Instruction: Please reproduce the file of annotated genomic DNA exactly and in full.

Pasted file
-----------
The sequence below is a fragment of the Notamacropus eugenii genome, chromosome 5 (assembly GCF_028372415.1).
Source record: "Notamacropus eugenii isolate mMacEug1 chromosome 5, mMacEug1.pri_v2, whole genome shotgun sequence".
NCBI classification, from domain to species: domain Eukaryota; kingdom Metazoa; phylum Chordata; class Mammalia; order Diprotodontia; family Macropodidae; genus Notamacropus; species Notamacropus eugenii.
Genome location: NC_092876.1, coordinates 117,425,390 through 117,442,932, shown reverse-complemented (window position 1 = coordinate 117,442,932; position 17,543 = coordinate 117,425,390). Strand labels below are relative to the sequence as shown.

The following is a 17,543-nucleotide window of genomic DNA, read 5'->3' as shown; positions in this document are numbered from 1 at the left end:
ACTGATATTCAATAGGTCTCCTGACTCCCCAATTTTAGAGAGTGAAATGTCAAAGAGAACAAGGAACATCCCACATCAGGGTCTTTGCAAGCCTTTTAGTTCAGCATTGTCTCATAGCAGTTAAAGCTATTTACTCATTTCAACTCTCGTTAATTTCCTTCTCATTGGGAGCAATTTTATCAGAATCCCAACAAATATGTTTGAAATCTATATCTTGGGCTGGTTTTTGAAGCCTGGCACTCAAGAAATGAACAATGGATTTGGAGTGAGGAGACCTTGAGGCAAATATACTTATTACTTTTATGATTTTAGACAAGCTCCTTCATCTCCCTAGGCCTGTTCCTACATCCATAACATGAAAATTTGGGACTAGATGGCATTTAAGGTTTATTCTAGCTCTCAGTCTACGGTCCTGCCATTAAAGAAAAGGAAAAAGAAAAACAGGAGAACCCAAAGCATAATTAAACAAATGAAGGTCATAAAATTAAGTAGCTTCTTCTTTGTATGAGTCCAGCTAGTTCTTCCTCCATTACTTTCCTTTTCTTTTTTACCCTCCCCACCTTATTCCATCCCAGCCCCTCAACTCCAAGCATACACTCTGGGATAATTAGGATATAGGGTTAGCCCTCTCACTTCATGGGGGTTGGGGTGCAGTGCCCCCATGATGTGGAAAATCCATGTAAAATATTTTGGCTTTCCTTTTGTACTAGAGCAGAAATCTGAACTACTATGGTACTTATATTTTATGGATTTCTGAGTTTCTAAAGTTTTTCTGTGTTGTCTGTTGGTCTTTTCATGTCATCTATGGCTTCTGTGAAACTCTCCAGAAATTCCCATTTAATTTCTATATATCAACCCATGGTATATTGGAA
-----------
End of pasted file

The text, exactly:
The sequence below is a fragment of the Notamacropus eugenii genome, chromosome 5 (assembly GCF_028372415.1).
Source record: "Notamacropus eugenii isolate mMacEug1 chromosome 5, mMacEug1.pri_v2, whole genome shotgun sequence".
NCBI classification, from domain to species: domain Eukaryota; kingdom Metazoa; phylum Chordata; class Mammalia; order Diprotodontia; family Macropodidae; genus Notamacropus; species Notamacropus eugenii.
Genome location: NC_092876.1, coordinates 117,425,390 through 117,442,932, shown reverse-complemented (window position 1 = coordinate 117,442,932; position 17,543 = coordinate 117,425,390). Strand labels below are relative to the sequence as shown.

The following is a 17,543-nucleotide window of genomic DNA, read 5'->3' as shown; positions in this document are numbered from 1 at the left end:
ACTGATATTCAATAGGTCTCCTGACTCCCCAATTTTAGAGAGTGAAATGTCAAAGAGAACAAGGAACATCCCACATCAGGGTCTTTGCAAGCCTTTTAGTTCAGCATTGTCTCATAGCAGTTAAAGCTATTTACTCATTTCAACTCTCGTTAATTTCCTTCTCATTGGGAGCAATTTTATCAGAATCCCAACAAATATGTTTGAAATCTATATCTTGGGCTGGTTTTTGAAGCCTGGCACTCAAGAAATGAACAATGGATTTGGAGTGAGGAGACCTTGAGGCAAATATACTTATTACTTTTATGATTTTAGACAAGCTCCTTCATCTCCCTAGGCCTGTTCCTACATCCATAACATGAAAATTTGGGACTAGATGGCATTTAAGGTTTATTCTAGCTCTCAGTCTACGGTCCTGCCATTAAAGAAAAGGAAAAAGAAAAACAGGAGAACCCAAAGCATAATTAAACAAATGAAGGTCATAAAATTAAGTAGCTTCTTCTTTGTATGAGTCCAGCTAGTTCTTCCTCCATTACTTTCCTTTTCTTTTTTACCCTCCCCACCTTATTCCATCCCAGCCCCTCAACTCCAAGCATACACTCTGGGATAATTAGGATATAGGGTTAGCCCTCTCACTTCATGGGGGTTGGGGTGCAGTGCCCCCATGATGTGGAAAATCCATGTAAAATATTTTGGCTTTCCTTTTGTACTAGAGCAGAAATCTGAACTACTATGGTACTTATATTTTATGGATTTCTGAGTTTCTAAAGTTTTTCTGTGTTGTCTGTTGGTCTTTTCATGTCATCTATGGCTTCTGTGAAACTCTCCAGAAATTCCCATTTAATTTCTATATATCAACCCATGGTATATTGGAA